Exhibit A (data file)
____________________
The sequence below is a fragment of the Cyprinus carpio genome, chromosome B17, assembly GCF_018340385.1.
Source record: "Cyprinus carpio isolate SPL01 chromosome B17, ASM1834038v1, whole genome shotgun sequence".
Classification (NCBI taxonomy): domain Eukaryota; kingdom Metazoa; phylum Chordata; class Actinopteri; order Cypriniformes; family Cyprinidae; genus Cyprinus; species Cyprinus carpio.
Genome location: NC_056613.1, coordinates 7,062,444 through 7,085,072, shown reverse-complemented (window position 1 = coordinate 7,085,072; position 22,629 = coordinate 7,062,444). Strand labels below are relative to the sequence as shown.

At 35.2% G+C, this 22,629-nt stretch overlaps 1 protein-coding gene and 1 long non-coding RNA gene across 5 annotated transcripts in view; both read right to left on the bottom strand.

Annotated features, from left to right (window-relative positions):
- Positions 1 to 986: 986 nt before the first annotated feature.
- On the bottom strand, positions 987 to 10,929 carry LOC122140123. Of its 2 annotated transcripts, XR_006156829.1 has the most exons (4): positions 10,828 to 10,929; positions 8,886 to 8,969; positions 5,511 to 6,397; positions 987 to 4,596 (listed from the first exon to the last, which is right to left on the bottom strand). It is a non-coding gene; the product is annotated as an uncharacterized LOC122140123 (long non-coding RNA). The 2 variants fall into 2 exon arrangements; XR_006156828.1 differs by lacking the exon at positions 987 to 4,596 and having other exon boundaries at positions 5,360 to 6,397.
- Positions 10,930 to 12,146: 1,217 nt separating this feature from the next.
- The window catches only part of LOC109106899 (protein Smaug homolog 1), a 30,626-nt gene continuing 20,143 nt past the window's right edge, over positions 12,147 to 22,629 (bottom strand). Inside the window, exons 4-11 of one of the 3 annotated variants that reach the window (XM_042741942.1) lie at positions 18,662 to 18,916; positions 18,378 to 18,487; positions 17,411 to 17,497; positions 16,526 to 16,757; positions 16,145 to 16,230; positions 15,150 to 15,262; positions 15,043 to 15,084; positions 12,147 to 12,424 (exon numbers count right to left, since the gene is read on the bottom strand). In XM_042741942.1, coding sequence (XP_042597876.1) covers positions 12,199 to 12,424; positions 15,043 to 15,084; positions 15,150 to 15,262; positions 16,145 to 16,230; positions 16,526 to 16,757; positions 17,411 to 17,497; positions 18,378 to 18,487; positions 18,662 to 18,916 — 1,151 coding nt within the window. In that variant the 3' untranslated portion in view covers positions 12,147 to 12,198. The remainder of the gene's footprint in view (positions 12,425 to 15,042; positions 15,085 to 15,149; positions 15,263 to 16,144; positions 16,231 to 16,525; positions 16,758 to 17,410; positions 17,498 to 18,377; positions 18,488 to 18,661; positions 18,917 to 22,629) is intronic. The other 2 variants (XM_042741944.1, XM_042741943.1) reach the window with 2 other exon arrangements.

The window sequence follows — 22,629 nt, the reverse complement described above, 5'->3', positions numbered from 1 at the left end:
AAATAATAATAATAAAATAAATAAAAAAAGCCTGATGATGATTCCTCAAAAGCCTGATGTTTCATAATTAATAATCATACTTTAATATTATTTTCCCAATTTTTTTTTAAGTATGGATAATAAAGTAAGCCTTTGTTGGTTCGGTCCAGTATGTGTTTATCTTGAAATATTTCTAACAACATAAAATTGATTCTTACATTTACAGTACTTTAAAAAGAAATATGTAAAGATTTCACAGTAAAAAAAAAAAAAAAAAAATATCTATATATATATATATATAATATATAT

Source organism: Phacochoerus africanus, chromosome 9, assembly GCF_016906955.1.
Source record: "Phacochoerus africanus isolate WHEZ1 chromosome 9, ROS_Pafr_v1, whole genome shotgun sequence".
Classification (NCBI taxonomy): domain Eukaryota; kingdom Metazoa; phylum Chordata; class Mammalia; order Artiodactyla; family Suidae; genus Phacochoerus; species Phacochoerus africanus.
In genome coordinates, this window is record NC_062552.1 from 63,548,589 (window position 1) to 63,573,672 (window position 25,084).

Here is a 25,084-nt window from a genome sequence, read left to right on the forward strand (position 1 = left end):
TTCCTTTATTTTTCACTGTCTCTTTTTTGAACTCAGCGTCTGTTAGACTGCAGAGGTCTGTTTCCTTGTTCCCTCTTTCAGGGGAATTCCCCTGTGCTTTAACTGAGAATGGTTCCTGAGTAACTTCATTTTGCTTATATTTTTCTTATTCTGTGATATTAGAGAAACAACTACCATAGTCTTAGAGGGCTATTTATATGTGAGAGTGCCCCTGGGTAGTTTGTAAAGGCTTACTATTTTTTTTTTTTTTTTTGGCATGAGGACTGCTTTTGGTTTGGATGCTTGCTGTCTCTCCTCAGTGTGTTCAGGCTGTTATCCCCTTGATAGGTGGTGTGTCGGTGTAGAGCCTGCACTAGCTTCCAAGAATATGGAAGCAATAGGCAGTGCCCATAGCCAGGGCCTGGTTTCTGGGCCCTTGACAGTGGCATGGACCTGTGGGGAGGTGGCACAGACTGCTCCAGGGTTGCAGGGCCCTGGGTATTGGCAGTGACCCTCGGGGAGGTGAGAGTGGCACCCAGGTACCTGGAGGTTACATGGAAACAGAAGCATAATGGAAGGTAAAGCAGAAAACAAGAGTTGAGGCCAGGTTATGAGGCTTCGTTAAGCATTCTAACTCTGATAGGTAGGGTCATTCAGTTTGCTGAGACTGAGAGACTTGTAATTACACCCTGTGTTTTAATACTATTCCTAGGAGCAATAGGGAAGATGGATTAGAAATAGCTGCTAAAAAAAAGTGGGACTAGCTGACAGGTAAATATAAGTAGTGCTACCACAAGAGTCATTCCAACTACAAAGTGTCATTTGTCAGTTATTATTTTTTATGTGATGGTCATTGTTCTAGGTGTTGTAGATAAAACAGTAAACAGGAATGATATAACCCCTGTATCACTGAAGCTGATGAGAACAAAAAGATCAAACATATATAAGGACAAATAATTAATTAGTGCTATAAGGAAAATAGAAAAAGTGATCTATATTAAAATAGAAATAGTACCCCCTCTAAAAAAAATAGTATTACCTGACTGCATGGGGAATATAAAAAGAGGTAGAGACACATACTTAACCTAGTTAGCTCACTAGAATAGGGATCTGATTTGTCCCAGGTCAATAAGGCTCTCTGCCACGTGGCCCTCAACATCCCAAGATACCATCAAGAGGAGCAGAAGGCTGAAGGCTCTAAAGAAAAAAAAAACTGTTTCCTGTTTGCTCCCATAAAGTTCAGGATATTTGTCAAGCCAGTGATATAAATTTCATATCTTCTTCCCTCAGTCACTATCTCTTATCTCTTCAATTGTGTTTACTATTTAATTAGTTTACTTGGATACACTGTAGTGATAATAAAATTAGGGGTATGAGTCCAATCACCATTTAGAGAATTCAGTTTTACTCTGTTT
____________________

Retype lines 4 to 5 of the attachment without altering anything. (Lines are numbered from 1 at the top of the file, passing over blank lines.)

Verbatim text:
Genome location: NC_056613.1, coordinates 7,062,444 through 7,085,072, shown reverse-complemented (window position 1 = coordinate 7,085,072; position 22,629 = coordinate 7,062,444). Strand labels below are relative to the sequence as shown.

At 35.2% G+C, this 22,629-nt stretch overlaps 1 protein-coding gene and 1 long non-coding RNA gene across 5 annotated transcripts in view; both read right to left on the bottom strand.